OUR farm and the surrounding bush supply us with a fair span of fruit and vegetables. Otherwise, like most people in Uganda, we choose from what is laid out in piles under the shade of trees or at small market stalls. Mangoes come in numerous shapes, flavours and disguises – spherical and large, oblong with a protruding chin; peachy, aromatic or tart and citrusy; some with a flawless olive-green skin, others blushing or yellow, small ones lumpy and with ugly patches (these are often the tastiest).

There are consequences if you succumb to their delights. The juice stains clothing which helps pin down who ate that basketful meant as a gift for an uncle; gorging more than half a dozen leads to diarrhoea; a serious evening session round a full bucket with neighbours causes a euphoric collective dementia which may be mistaken for drunkenness.

Some years ago, one of our small trees in Swaziland produced a crop of such excellence that I numbered each large mango with a felt-tip indelible marker – 1 to 26, if I remember – to detect theft, the suspects being an over-attentive security guard on the one hand and our chief accountant, who lived next door and appeared in need of feeding after his wife left him, on the other.

Pawpaws are everywhere, thanks to their glutinous seeds being irresistible to birds, and heavy enough to stun unsuspecting children or chickens if they fall off the brittle-trunked tree. The fragrant orange red flesh is scooped out down to the skin, the latter being bitter, possibly from alkaloids, a family of organic chemicals related to local anaesthetics. In the 1980s a very dry white wine called Papaya was produced in Kenya for a brief, very brief, period – I recall that it left a curious numbness on the tongue and mouth and was made from pawpaws.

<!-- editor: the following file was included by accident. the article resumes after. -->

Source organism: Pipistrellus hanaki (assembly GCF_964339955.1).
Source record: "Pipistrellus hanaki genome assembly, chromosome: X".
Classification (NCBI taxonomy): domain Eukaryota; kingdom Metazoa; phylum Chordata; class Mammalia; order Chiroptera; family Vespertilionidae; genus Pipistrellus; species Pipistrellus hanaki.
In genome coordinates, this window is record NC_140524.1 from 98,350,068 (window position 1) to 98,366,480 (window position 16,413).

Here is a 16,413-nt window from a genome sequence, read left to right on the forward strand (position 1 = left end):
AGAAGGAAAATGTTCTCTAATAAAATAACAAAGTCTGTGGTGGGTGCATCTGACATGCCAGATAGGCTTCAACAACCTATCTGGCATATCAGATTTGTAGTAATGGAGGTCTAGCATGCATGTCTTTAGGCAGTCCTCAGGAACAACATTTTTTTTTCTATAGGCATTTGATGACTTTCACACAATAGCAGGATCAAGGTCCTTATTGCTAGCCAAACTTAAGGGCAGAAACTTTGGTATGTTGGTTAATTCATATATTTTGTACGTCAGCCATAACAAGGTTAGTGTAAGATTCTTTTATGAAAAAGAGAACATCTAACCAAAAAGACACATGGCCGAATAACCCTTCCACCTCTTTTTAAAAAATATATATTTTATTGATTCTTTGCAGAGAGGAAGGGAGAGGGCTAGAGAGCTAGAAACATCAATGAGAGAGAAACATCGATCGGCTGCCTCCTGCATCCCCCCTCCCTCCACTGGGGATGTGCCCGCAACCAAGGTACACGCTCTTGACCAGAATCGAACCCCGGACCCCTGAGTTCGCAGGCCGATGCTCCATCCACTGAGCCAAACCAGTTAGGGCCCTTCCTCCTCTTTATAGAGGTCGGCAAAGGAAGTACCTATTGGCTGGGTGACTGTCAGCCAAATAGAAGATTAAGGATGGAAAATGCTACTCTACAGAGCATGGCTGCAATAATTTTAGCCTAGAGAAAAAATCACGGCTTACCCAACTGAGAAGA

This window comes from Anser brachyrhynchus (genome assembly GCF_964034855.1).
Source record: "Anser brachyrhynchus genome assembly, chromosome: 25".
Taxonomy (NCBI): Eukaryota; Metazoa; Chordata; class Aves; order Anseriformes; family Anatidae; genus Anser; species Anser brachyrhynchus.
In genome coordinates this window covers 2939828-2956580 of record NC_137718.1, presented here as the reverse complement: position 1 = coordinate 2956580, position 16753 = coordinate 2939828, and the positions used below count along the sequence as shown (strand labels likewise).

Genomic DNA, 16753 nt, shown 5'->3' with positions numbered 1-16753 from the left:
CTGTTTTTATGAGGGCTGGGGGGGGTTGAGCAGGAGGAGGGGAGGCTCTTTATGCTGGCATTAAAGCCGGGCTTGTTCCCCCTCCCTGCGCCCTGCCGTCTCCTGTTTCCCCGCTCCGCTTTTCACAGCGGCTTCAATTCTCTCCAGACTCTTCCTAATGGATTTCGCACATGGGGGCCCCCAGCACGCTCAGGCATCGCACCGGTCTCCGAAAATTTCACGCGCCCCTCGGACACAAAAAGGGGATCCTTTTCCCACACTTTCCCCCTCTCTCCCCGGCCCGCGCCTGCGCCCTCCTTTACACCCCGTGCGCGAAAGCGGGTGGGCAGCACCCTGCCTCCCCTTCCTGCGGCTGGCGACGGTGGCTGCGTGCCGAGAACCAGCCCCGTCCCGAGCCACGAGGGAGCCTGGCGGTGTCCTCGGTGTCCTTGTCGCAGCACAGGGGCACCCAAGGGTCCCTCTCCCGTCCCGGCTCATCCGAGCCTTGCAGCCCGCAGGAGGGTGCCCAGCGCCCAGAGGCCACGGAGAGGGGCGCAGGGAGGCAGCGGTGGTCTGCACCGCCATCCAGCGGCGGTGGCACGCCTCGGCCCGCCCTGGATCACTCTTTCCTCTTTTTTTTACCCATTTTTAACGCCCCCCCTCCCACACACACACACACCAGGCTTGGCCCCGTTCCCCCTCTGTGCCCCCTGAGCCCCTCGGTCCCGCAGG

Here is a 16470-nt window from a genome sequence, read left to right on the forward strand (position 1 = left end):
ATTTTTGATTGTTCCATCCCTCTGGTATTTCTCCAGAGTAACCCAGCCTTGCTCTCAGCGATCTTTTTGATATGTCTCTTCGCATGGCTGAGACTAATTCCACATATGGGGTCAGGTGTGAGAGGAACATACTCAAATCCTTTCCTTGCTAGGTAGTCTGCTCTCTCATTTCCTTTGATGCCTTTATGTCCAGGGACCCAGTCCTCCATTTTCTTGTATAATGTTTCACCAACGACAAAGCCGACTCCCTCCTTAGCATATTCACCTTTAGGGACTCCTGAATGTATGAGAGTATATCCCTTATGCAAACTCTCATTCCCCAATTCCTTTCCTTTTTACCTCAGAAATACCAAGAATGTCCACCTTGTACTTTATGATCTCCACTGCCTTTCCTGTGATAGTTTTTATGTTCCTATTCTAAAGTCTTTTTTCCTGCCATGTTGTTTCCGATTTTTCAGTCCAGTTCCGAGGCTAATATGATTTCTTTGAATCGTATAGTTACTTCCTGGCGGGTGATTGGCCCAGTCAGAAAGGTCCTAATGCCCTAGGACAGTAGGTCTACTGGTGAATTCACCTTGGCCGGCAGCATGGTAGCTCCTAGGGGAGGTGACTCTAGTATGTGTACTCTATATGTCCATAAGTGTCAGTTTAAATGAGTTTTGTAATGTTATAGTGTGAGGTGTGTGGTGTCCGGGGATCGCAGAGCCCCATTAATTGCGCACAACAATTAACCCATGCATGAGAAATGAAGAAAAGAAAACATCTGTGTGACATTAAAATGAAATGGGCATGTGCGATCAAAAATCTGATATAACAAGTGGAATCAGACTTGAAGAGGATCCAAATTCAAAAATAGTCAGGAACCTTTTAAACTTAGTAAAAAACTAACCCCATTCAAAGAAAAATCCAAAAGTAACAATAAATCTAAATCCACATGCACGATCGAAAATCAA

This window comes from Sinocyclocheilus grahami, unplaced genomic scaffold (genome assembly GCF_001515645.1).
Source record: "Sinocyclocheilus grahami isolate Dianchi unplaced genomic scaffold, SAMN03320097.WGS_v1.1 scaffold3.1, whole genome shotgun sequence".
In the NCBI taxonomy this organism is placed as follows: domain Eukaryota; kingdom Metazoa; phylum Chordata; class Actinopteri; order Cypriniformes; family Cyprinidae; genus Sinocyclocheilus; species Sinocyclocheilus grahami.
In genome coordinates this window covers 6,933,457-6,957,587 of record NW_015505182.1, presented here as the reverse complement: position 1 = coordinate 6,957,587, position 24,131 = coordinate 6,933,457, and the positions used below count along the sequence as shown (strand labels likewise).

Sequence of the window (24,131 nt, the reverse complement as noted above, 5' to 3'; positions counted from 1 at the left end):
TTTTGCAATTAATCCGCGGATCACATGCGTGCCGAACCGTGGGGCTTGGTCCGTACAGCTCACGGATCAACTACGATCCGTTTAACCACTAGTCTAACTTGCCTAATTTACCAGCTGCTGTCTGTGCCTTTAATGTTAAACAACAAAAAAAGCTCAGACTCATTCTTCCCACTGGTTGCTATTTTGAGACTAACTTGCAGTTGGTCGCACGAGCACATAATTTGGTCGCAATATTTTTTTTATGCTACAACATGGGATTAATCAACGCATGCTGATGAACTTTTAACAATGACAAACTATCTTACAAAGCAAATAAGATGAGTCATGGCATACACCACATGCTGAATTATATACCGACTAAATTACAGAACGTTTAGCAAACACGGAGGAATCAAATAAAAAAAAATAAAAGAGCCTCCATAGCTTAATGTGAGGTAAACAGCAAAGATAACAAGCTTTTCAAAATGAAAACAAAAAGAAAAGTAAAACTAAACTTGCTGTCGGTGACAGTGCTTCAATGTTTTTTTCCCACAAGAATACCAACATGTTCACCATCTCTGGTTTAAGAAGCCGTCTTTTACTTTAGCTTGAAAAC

Another medical aspect is that the flesh of ripe pawpaws is useful when faced with large, deep, infected wounds which are not healing despite antibiotics and orthodox dressings; the fruit is packed into the wound, covered and completely renewed daily. Wild honey is similarly effective. With the current threat of hospital ‘superbugs’ resistant to most antibiotics and the outrageous expense of the latter, perhaps the First World should be less finicky.

Finally pineapples, lying in aromatic drifts, where you may request of the stall owner that your choice be topped and tailed, the prickly skin removed, the juicy flesh sliced, leaving you the delight of its tart mouthfuls. It has other applications. When I worked at a Church of Scotland mission hospital in Zululand, South Africa, we non-Calvanists tried to liven up what was usually a pretty joyless Christmas staff lunch by making a mildly alcoholic fruit punch. All would have gone well had it not been for pineapples – and a small, highly intelligent Zulu medical student called Mike Dlamini together with his blonde, blue-eyed colleague from St Bartholemews’ hospital in London.

Mike sniffed our punch on the previous day, shook his head and proceeded to the hospital kitchen for pineapples, brown sugar, some molasses and yeast. His fellow student persuaded the laboratory to part with their bottle of pure ethanol. The resulting brew was offered to all hospital staff before the celebratory lunch. I will draw a veil over the rest of that day except to say that the food was untouched.

Our dear cook, Elizabeth Du Pont, tipsy after two cups of bubbling punch, toppled backwards into a small vat of hot mealie porridge, sustaining minor burns of her bottom. The medical students rushed to her aid, suspicious in itself, and applied antiseptic solutions, leaving her happy – but quite unaware that she now had a piebald fundament, one half bright green, the other iridescent crimson...

Dr David Vost studied medicine at Glasgow University and is currently working at a hospital in Swaziland. He and his family live on a small farm in Northern Uganda near the Albert Nile. davidvostsz@gmail.com

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